Backing up specific important folders, files and documents in Windows 11 does not require expensive third-party software when you know how to use the command line.

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Microsoft Windows 11 includes several features and applications for backing up system files, but very few for backing up specific important user-created files and folders. Generally, this is because Microsoft wants users to take advantage of the benefits of OneDrive and their other cloud apps inside Azure.

But what do you do if you cannot connect to the cloud and still need to backup important files?

SEE: How to secure your email via encryption, password management and more (TechRepublic Premium)

Many years ago, back when personal computers ran on DOS and command line interfaces, users took advantage of a file copying and moving application called xcopy. This pre-Windows app is still available in the command-line structure of Windows 11, but the mysteries of how it works have been lost to many by the allure of the modern graphical user interface.

How to use xcopy

The purpose of the xcopy application is relatively simple to understand: Copy or move files and folders from one location to another. Complications arise from the various parameters and switches available in even the most basic xcopy command. The basics of the xcopy command are laid out in this excerpt from Microsoft Docs:

xcopy <Source> [<Destination>] [/w] [/p] [/c] [/v] [/q] [/f] [/l] [/g] [/d [:MM-DD-YYYY]] [/u] [/i] [/s [/e]] [/t] [/k] [/r] [/h] [{/a | /m}] [/n] [/o] [/x] [/exclude:FileName1[+[FileName2]][+[FileName3]]] [{/y | /-y}] [/z] [/b] [/j]

As you can see, the xcopy command line can get very complicated very quickly depending on what you would like it to do. Many IT Pros made careers on their ability to create DOS batch files that could create backup copies of files and move them to safer storage devices.

Our example xcopy command will be much simpler and straightforward. We are going to create an xcopy command that will copy all the files and subfolders in your standard Windows 11 Documents folder onto a USB thumb drive.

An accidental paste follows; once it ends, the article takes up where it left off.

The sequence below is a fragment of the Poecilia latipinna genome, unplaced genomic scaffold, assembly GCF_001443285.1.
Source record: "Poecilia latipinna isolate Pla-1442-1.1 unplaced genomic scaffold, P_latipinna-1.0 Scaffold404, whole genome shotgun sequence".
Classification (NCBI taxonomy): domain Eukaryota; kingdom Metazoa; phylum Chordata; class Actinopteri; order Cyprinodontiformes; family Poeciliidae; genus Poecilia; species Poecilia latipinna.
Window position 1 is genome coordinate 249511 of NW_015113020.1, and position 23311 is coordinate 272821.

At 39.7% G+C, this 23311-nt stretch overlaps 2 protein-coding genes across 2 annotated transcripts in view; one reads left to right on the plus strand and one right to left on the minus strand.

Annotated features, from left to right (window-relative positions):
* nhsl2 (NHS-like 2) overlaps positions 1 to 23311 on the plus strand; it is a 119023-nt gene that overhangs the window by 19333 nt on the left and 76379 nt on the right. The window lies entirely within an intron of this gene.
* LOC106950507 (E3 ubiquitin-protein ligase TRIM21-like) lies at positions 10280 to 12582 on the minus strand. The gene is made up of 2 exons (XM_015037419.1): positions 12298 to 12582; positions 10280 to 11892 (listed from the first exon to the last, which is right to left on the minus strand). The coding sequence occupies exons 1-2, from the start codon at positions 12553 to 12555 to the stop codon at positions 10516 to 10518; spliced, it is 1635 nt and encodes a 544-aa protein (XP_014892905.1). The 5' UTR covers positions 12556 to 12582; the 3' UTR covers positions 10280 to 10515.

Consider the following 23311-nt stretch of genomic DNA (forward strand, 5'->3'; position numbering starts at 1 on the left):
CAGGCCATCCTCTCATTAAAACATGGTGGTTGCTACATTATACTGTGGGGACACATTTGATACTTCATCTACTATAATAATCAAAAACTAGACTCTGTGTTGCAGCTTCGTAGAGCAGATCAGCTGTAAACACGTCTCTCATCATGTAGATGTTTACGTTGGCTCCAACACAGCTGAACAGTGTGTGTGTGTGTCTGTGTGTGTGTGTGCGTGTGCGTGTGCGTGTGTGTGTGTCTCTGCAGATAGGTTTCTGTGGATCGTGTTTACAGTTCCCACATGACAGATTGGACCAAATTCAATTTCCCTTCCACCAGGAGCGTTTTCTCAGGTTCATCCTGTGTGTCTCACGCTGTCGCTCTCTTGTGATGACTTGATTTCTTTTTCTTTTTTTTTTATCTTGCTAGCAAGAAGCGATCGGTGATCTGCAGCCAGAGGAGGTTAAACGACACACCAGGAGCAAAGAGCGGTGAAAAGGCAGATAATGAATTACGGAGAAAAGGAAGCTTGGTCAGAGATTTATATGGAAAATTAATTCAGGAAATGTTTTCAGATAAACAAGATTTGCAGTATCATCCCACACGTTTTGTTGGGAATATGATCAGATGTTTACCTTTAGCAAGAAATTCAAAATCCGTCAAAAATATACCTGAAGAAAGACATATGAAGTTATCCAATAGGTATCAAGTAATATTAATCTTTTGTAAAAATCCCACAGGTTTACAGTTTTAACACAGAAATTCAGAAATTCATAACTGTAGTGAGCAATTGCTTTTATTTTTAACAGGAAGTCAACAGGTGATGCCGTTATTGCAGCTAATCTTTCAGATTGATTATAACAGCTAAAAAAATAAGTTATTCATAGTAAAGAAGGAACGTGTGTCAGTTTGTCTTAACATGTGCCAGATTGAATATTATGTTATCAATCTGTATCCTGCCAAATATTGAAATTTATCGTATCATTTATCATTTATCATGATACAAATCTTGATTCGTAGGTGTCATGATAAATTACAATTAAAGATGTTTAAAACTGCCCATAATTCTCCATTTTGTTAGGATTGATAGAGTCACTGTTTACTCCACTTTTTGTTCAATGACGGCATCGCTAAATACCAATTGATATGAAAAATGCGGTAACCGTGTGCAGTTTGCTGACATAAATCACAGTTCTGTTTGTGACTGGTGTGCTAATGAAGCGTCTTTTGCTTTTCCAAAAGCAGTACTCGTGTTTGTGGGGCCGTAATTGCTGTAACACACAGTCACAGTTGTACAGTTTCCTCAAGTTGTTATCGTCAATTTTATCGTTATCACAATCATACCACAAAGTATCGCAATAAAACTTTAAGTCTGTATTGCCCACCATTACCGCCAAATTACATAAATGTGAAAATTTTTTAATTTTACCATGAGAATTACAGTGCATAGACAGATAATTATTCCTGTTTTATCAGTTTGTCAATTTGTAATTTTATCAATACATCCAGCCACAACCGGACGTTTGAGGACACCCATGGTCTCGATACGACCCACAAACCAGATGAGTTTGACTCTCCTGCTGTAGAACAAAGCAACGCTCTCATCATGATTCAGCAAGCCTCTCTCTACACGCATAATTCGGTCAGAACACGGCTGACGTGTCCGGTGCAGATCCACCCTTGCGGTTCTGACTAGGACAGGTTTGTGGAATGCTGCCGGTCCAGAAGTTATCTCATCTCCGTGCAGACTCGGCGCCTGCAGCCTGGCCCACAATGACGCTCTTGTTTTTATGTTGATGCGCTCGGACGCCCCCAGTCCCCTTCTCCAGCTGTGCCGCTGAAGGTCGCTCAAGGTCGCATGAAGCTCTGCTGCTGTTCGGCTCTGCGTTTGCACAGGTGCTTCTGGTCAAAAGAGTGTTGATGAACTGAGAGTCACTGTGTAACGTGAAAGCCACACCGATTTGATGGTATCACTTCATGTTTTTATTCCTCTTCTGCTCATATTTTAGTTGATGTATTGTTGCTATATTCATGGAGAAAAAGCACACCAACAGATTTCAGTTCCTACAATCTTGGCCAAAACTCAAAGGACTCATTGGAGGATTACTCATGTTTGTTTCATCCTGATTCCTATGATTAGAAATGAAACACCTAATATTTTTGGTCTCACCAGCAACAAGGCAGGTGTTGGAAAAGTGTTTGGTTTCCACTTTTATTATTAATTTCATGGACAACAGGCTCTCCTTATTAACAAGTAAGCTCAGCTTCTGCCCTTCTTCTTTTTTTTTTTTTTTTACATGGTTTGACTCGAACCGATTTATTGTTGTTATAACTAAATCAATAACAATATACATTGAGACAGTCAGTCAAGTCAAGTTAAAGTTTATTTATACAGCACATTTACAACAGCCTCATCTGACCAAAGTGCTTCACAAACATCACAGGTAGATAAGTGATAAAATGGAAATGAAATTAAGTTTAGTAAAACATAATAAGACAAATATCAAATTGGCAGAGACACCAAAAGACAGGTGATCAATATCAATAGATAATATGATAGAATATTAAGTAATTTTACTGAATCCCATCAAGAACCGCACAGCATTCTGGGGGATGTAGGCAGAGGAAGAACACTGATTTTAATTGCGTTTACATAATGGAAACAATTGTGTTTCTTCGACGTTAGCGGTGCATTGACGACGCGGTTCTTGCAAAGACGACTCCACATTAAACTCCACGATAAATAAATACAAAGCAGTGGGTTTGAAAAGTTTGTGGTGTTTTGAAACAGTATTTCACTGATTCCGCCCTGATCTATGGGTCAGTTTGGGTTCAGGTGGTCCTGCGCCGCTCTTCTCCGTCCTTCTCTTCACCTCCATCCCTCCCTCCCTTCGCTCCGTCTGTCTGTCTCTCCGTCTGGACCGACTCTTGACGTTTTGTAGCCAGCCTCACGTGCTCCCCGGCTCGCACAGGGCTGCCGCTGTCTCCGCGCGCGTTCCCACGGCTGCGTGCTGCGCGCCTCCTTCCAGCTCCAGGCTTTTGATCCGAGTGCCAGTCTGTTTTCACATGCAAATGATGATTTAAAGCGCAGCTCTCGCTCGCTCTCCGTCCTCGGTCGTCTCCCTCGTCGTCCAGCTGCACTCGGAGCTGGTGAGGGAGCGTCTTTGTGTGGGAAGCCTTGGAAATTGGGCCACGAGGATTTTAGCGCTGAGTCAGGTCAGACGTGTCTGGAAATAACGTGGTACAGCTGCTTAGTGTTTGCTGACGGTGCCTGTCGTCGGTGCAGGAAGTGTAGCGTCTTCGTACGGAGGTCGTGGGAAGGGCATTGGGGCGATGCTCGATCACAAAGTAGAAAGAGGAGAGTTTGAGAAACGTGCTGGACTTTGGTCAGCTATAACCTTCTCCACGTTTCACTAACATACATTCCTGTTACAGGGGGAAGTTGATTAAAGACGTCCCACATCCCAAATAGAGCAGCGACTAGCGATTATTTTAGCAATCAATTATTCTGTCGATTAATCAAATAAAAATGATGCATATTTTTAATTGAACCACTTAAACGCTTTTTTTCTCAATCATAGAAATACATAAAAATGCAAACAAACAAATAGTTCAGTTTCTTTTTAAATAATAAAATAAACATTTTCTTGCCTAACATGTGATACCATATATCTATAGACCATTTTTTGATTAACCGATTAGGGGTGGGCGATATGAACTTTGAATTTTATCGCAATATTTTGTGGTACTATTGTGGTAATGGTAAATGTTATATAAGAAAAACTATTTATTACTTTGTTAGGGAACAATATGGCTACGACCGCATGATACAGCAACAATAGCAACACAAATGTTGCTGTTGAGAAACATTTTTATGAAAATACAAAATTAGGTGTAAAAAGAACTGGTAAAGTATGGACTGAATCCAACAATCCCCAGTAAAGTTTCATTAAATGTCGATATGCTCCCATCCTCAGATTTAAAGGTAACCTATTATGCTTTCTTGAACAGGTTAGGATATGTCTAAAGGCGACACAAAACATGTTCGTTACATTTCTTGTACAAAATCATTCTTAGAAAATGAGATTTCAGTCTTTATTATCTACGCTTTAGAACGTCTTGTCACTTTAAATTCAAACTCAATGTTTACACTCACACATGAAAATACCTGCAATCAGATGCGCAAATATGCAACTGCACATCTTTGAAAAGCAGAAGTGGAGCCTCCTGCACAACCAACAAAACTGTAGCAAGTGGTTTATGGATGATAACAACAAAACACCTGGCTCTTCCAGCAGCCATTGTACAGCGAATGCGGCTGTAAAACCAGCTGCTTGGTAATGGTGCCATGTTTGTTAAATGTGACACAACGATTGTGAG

The first hurdle we must overcome is the full path to our source. The xcopy app only responds to valid input, so we must be precise.

If you open Windows Explorer and navigate to your source folder – in our example, that is the Documents folder for the current user – and right click the address sequence, as shown in Figure A, you will be given the option to copy the path as text to the Windows 11 clipboard.

Figure A

Image: Mark Kaelin/TechRepublic.

For our example, that path is:


Our destination path will be a folder on the USB thumb drive named E:\Backup.

To make sure we copy the Document folder and all the files and subfolders it contains to the thumb drive, we will use these parameters:

  • /s – Copies directories and subdirectories, unless they are empty. If you omit /s, xcopy works within a single directory.
  • /v – verifies each copied file and folder.
  • /a – copies files with the archive attribute set (archived files will be copied).

With those parameters, our xcopy command will look like this:

xcopy C:\Users\mark\Documents E:\Backup /s /v /a

To use the xcopy app, type cmd into the Windows 11 desktop search tool and select the Command Prompt app from the list of results. Type or paste the xcopy command into the prompt and press Enter.

Depending on the number of files, the process could take a matter of seconds or several minutes. Figure B shows what our simple example command looks like.

Figure B

Image: Mark Kaelin/TechRepublic.

When you compare the source folder with the destination folder after running the xcopy app, as shown in Figure C, you can see that we copied the appropriate files and folders, leaving out the empty folder. If we wanted to include the empty folder, we could add the /e switch to our command.

Figure C

Image: Mark Kaelin/TechRepublic.

The xcopy command, depending on the location of the destination of course, will work even if you do not currently have internet access. The xcopy command also does not limit the number of folders or files nor does it limit the size of those files — it just copies everything it is told to copy. This can be a powerful tool to employ in a shutdown batch file when you want to save documents on a removable storage device at the end of each work session.